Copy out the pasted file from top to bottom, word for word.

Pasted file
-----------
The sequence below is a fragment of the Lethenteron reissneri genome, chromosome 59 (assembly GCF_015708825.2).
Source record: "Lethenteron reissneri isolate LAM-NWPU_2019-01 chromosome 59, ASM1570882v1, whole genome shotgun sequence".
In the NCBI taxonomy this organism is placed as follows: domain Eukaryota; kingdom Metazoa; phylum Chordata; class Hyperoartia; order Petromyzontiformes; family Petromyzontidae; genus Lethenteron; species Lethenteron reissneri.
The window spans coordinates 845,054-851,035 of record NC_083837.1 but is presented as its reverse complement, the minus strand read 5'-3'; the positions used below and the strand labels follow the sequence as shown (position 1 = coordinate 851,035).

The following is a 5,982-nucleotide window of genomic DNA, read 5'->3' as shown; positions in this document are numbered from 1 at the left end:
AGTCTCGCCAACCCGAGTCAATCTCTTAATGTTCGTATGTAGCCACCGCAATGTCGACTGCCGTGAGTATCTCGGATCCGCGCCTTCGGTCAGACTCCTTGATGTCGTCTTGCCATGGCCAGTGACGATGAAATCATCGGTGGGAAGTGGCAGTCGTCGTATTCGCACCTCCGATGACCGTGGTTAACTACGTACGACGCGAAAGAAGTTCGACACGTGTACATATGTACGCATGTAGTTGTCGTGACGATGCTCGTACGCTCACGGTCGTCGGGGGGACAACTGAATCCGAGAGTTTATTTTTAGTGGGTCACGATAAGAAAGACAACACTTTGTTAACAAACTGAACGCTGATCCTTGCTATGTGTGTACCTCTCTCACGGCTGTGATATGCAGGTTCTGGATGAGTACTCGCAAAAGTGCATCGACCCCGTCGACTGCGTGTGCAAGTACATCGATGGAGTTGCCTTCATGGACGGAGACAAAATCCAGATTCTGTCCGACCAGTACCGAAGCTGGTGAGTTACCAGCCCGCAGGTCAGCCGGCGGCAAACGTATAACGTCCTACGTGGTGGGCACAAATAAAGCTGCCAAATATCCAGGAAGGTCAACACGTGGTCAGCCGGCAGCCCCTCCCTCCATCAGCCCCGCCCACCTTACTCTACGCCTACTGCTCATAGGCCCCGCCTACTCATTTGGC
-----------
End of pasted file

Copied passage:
The sequence below is a fragment of the Lethenteron reissneri genome, chromosome 59 (assembly GCF_015708825.2).
Source record: "Lethenteron reissneri isolate LAM-NWPU_2019-01 chromosome 59, ASM1570882v1, whole genome shotgun sequence".
In the NCBI taxonomy this organism is placed as follows: domain Eukaryota; kingdom Metazoa; phylum Chordata; class Hyperoartia; order Petromyzontiformes; family Petromyzontidae; genus Lethenteron; species Lethenteron reissneri.
The window spans coordinates 845,054-851,035 of record NC_083837.1 but is presented as its reverse complement, the minus strand read 5'-3'; the positions used below and the strand labels follow the sequence as shown (position 1 = coordinate 851,035).

The following is a 5,982-nucleotide window of genomic DNA, read 5'->3' as shown; positions in this document are numbered from 1 at the left end:
AGTCTCGCCAACCCGAGTCAATCTCTTAATGTTCGTATGTAGCCACCGCAATGTCGACTGCCGTGAGTATCTCGGATCCGCGCCTTCGGTCAGACTCCTTGATGTCGTCTTGCCATGGCCAGTGACGATGAAATCATCGGTGGGAAGTGGCAGTCGTCGTATTCGCACCTCCGATGACCGTGGTTAACTACGTACGACGCGAAAGAAGTTCGACACGTGTACATATGTACGCATGTAGTTGTCGTGACGATGCTCGTACGCTCACGGTCGTCGGGGGGACAACTGAATCCGAGAGTTTATTTTTAGTGGGTCACGATAAGAAAGACAACACTTTGTTAACAAACTGAACGCTGATCCTTGCTATGTGTGTACCTCTCTCACGGCTGTGATATGCAGGTTCTGGATGAGTACTCGCAAAAGTGCATCGACCCCGTCGACTGCGTGTGCAAGTACATCGATGGAGTTGCCTTCATGGACGGAGACAAAATCCAGATTCTGTCCGACCAGTACCGAAGCTGGTGAGTTACCAGCCCGCAGGTCAGCCGGCGGCAAACGTATAACGTCCTACGTGGTGGGCACAAATAAAGCTGCCAAATATCCAGGAAGGTCAACACGTGGTCAGCCGGCAGCCCCTCCCTCCATCAGCCCCGCCCACCTTACTCTACGCCTACTGCTCATAGGCCCCGCCTACTCATTTGGC